Make a note of the date: Monday 21 June 2021. That was the day when Carl Nassib, a defensive end with the Las Vegas Raiders, announced that he is gay, and the genie was finally released from the bottle.
Thankfully, for many people around the world, coming out as homosexual is an increasingly normal part of everyday life. And on the surface, Nassib’s one-minute video on Instagram had a casual informality about it. He began:
“What’s up, people. I just wanted to take a quick moment to say that I’m gay… I’ve been meaning to do this for a while now, but finally feel comfortable getting it off my chest.”
Unlike other walks of life – entertainment, politics, business – the closet has remained firmly locked in the testosterone-fuelled world of US pro football. This is a land where ultra-masculine stereotypes reign supreme and gender identity is taboo, creating an uncomfortable contrast to the leading role that football played in promoting racial integration. So, while it shouldn’t have been, Nassib’s announcement actually was headline news.
It’s taken till now – 101 years after the league was formed – for a current NFL player to publicly and proudly declare that they’re gay. The nearest we got was Michael Sam, who came out after being drafted by the St Louis Rams in 2014 but was cut before the season began.
A few others came out once they’d retired. Players like Wade Davis III, who eventually became the NFL’s first LGBTQ+ inclusion consultant; Ryan Russell, the former Cowboys, Bucs and Bills DE who remained unsigned having announced he was bisexual in 2019; and Ryan Callaghan, the Patriots and Chiefs offensive tackle who contemplated suicide, tormented by the prejudice that prevented him from speaking out during his career.
Legendary quarterback Warren Moon, one of many – JJ Watt, Derek Carr and Saquon Barkley among them – to share messages of support and encouragement, also stated that he knew several players who were gay but they didn’t feel they could say anything. So, make no bones about it: with around 1,700 active players in the NFL at any one time, this is a big deal. As Callaghan stated in 2019, “I think it’s safe to say there’s at least someone on every team who is either gay or bisexual. But a lot of guys still see it as potentially having a negative impact on their career.”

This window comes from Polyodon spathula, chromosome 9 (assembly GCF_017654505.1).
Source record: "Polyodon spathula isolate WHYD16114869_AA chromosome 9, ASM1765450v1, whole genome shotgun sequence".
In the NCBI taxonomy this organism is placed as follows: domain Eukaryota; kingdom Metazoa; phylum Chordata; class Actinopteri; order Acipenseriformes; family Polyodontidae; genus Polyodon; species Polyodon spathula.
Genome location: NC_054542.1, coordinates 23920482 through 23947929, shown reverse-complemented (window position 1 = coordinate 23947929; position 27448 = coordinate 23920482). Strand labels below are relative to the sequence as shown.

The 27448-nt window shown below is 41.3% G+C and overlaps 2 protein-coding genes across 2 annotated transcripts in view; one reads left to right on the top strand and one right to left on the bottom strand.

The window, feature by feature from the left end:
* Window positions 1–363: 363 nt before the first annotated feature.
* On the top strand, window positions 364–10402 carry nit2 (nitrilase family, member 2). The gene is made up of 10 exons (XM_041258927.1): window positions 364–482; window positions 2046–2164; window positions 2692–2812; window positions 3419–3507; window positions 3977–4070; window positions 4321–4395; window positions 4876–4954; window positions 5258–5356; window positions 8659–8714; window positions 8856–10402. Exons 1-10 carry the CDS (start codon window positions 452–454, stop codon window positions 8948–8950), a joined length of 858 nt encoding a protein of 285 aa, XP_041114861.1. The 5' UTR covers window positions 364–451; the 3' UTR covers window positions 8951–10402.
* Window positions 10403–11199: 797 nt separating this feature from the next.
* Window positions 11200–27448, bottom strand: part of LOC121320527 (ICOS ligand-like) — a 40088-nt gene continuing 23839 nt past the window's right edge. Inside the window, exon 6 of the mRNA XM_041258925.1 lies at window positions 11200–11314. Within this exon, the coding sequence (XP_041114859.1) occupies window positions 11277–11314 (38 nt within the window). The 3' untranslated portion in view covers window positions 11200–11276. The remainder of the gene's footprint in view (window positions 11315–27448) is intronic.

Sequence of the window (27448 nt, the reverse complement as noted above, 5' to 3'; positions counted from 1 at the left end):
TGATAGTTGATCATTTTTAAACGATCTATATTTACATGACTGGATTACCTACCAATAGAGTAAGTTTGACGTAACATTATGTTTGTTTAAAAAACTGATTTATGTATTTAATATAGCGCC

And there’s the rub. Nassib himself agonised for 15 years before he felt able to make his statement. Hiding his sexuality has taken a toll, as he battled with addiction and depression. But having made the decision to come out, it took just 58 seconds on social media to potentially change the landscape of the NFL for good.
Of course, every individual wants to be open about who they really are, and it’s great that the 28-year-old, with the support of family, friends, teammates, coaches and others, finally feels able to. The reception to his video has been overwhelmingly positive and his #94 jersey has suddenly become a best-seller.
It’s a massive step for Nassib personally but as a prominent professional athlete, he’s also been thrown into the role of ambassador and spokesperson. Willingly or not, he’ll be fighting for equality and acceptance, and paving the way so that others might feel more comfortable about their own gender identity.
At 6’7” and 275lb, the defensive linesman definitely has broad shoulders but I hope he doesn’t feel he should carry the hopes and expectations of the LGBTQ+ community on them. For now, he’ll be out there on his own, exposed to naïve questions from unenlightened journalists, subtle jibes from opposing players looking for an edge and not-so-subtle comments from uneducated bigots in the stands. Being the first in your sport – ever – to deliberately put yourself under that particular spotlight takes courage and conviction.